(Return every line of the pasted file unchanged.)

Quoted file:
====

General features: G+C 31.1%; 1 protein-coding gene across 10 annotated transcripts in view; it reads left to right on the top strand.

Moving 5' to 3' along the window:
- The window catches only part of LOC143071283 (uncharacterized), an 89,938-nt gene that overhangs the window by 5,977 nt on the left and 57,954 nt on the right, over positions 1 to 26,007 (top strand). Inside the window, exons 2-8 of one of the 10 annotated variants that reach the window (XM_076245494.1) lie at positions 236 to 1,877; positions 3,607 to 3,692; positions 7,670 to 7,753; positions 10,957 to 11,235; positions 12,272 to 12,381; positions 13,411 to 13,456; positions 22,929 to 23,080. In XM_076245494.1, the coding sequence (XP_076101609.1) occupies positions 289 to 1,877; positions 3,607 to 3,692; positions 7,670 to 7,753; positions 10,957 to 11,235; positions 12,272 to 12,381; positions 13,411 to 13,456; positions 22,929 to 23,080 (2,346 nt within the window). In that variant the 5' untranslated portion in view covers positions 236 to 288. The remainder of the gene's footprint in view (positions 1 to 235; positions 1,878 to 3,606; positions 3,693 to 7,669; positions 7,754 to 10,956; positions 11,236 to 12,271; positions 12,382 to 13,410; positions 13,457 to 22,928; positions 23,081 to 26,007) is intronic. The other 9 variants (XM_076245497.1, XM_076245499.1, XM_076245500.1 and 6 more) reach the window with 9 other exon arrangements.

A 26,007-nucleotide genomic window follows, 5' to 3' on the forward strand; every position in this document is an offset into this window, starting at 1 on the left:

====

General features: G+C 31.1%; 1 protein-coding gene across 10 annotated transcripts in view; it reads left to right on the top strand.

Moving 5' to 3' along the window:
- The window catches only part of LOC143071283 (uncharacterized), an 89,938-nt gene that overhangs the window by 5,977 nt on the left and 57,954 nt on the right, over positions 1 to 26,007 (top strand). Inside the window, exons 2-8 of one of the 10 annotated variants that reach the window (XM_076245494.1) lie at positions 236 to 1,877; positions 3,607 to 3,692; positions 7,670 to 7,753; positions 10,957 to 11,235; positions 12,272 to 12,381; positions 13,411 to 13,456; positions 22,929 to 23,080. In XM_076245494.1, the coding sequence (XP_076101609.1) occupies positions 289 to 1,877; positions 3,607 to 3,692; positions 7,670 to 7,753; positions 10,957 to 11,235; positions 12,272 to 12,381; positions 13,411 to 13,456; positions 22,929 to 23,080 (2,346 nt within the window). In that variant the 5' untranslated portion in view covers positions 236 to 288. The remainder of the gene's footprint in view (positions 1 to 235; positions 1,878 to 3,606; positions 3,693 to 7,669; positions 7,754 to 10,956; positions 11,236 to 12,271; positions 12,382 to 13,410; positions 13,457 to 22,928; positions 23,081 to 26,007) is intronic. The other 9 variants (XM_076245497.1, XM_076245499.1, XM_076245500.1 and 6 more) reach the window with 9 other exon arrangements.

A 26,007-nucleotide genomic window follows, 5' to 3' on the forward strand; every position in this document is an offset into this window, starting at 1 on the left: